Will everyone please give Boris Johnson a break?
An ode to his blonde bumbling buffoonery
For too long now, Alexander Boris de Pfeffel Johnson (or BoJo to the rest of us) has been portrayed at best as a bumbling buffoon of a toff who stumbled into politics for a bit of a lark (I mean, the man appears not even to own a comb), or at worst a pathological compulsive liar, one who should not be trusted with a municipal garden in Henley, let alone the Foreign affairs of the UK.
Lend us a comb mate?
As the media – and apparently the entirety of the English speaking world (and let’s not forget that Japanese schoolchild who may or may not have recovered from his bulldozing) – delight in telling us, things are about to get a whole lot worse now that everyone’s favourite blonde Tory has become everyone’s least favourite bigoted foreign secretary.
But contrary to the opinions of most people my age, I believe Mr Johnson may actually have something to offer the world stage. Indeed he may become an exemplary foreign representative of Her Majesty’s Government.
To my knowledge, of the past several years he is the most linguistically talented Foreign Secretary – something I feel is surely an important skill to have when dealing with foreign dignitaries. Already, he’s been charming his counterparts at the Brussels Summit by giving an eloquent speech to his previously insulted French colleagues. In French. Of his own writing and preparation. He’s also fluent in Italian, as well as possessing exceptional conversational German and Spanish. This is not to mention his veritable Tironian grasp of Latin.
Not just a pretty face
He has a long history of journalism, as we all know – he spent time as the Brussels correspondent for the Telegraph. His awareness of the European Council’s flaws will put him in good stead for negotiating an exit from the EU to satisfy most – if not all – parties involved.
Reassuringly, his positive views on LGBT+ rights and same sex marriage show promise further down the line for some much needed international cooperation in promoting these rights. Similarly, his opinions on education gives hope to those of us, like myself, wishing to study abroad, as part of the Erasmus programme or independently.
Additionally, his Churchillian view of the much talked about “special relationship” with our American cousins should ensure a vital and speedy renegotiation of current trade agreements (provided of course he makes no more personal jibes directed at Obama or Clinton, any against Trump I’m sure can be justified).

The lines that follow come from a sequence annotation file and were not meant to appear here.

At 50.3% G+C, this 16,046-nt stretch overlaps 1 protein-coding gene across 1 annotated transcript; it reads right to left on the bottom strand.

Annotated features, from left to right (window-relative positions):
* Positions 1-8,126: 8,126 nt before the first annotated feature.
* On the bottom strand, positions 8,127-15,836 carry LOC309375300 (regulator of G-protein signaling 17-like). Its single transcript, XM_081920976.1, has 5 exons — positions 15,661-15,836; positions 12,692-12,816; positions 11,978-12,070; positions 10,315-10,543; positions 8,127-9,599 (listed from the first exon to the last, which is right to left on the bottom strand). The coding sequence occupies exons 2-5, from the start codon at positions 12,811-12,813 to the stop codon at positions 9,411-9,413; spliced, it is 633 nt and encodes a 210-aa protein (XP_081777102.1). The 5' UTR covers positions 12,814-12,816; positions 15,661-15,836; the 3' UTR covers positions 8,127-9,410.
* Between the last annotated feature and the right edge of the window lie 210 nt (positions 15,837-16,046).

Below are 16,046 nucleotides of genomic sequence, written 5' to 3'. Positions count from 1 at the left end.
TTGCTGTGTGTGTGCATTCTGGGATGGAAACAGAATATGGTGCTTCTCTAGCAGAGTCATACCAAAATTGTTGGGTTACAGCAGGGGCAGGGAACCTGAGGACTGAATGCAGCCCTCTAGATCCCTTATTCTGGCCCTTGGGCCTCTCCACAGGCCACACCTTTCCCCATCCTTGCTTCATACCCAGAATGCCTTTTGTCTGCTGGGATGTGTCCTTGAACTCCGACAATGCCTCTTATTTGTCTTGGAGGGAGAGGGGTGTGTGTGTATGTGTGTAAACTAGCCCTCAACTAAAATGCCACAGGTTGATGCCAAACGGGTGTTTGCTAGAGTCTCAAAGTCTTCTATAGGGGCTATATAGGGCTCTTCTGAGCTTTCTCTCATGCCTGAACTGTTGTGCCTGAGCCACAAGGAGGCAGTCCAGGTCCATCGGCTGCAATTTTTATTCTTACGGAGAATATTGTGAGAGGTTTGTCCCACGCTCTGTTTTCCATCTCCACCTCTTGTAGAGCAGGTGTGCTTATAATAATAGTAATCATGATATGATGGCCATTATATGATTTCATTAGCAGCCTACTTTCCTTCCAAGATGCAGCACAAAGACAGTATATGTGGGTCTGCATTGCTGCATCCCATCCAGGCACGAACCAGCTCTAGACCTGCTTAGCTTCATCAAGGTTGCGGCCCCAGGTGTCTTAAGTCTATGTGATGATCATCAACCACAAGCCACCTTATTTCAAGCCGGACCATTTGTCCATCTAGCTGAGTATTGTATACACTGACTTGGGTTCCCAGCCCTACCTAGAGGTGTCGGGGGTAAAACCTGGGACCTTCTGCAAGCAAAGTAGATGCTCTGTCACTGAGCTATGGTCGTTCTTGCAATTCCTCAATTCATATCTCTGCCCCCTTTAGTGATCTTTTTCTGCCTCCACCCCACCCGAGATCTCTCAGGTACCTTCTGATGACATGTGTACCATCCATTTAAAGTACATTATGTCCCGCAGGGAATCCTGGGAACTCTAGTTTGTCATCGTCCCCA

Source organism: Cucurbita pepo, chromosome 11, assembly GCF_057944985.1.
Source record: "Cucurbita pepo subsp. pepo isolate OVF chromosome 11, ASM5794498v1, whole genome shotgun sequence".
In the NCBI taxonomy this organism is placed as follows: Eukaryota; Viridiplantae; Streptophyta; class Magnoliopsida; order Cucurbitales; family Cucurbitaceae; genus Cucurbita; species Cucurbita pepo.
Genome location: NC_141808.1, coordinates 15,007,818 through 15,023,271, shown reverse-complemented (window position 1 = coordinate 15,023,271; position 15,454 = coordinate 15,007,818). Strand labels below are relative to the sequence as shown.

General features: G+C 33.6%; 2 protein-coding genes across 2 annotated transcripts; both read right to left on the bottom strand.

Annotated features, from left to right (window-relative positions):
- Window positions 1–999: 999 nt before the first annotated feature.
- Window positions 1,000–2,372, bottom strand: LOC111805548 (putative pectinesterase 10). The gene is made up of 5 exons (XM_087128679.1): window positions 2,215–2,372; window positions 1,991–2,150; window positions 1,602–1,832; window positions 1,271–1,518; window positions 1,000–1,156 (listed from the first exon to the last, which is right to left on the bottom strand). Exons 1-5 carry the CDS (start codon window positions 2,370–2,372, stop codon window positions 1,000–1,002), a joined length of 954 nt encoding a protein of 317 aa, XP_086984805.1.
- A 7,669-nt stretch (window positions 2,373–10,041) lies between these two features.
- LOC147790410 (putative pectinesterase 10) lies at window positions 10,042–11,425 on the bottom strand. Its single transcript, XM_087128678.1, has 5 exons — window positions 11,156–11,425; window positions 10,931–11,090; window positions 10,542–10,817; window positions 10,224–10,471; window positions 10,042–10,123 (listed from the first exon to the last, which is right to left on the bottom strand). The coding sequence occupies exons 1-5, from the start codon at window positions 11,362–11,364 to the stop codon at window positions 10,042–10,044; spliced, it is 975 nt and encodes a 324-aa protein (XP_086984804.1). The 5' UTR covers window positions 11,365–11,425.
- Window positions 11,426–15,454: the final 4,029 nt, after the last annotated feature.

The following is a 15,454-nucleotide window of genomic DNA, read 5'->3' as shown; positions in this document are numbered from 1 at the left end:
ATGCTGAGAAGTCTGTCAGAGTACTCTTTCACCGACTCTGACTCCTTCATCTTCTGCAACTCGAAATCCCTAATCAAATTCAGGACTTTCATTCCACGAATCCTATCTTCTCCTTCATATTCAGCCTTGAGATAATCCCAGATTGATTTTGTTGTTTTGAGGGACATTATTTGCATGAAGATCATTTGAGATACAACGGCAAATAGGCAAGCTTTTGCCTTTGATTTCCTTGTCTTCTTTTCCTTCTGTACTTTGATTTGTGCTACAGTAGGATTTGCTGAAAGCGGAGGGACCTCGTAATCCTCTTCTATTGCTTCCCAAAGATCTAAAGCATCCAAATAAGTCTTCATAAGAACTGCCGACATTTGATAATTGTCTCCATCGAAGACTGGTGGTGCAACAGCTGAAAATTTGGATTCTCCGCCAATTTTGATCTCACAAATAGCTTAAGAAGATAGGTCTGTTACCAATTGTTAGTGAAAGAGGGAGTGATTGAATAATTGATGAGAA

Ah, yes. That tackle. Or should I say those tackles. We now come to the elephant in the room, albeit rather a blonde, charging, roistering elephant. I’m going to venture to say that it demonstrates rather a desirable trait for a Foreign Secretary. What it shows, apart from a lack of knowledge of the rules of touch rugby, is a willingness to buck the trend. In a word, he’s ballsy. I don’t think there’s another politician that would dare tackle a celebrated German footballer to the ground, let alone a diminutive Japanese schoolboy, in front of the massed cameras of the world media and a 15,000-strong crowd. This individuality will be crucial to Britain’s exit of the EU. One gets the feeling he would get the best deal for Britain, even if it meant knocking Jean-Claude Junker to the floor (just tripped don’t you know).
It’ll be you next Junker
Resorting to GCSE English metaphors, these “incidents” represent firstly Britain spurning the Germanic trading monopoly on the EU, and secondly a plucky John Bull character bringing the oriental dominance of the Global Financial Market crashing down.
This dogged ability to get his own way, coupled with some characteristics of the old Boris (smooth talking, big thinking, confident and witty), could create the perfect politician this country needs. He will help us to extract ourselves firmly yet beneficently from the EU, whilst ensuring continued steady relationships, economically and socially, with a Europe that will remain very much a part of our lives.
But above all, what appeals to me most about Boris is how relatable he is. Yes he’s made many mistakes, and he does have many flaws, but at the end of the day, he’s worked incredibly hard, in adverse conditions to achieve a goal that ten years ago, none of us ever thought he would. In my eyes he is an example to those of us who are not perfect, but have ambitions nonetheless. This self-determination combined with hard graft to achieve an aim is surely, regardless of political affiliation, what should be admired and respected in a politician today.
“I get knocked down, but I get back up again”
If the aforementioned sentiments fail to convince you, here is a brief list of the times Boris was utterly classic and at his banterous best:
- “I knew I was going to get him…There was no malice. I was going for the ball with my head, which I understand is a legitimate move in soccer.”
- “[Cannabis] was jolly nice”
- “Never in my life did I think I would be congratulated by Mick Jagger for achieving anything”
- “I often smoke cannabis”
- “I think I was once given cocaine but I sneezed so it didn’t go up my nose. In fact, it may have been icing sugar.”
DISCLAIMER: If Boris causes international war, or sides with Donald Trump in a devastating blonde coalition, the author accepts no liability for any damages caused.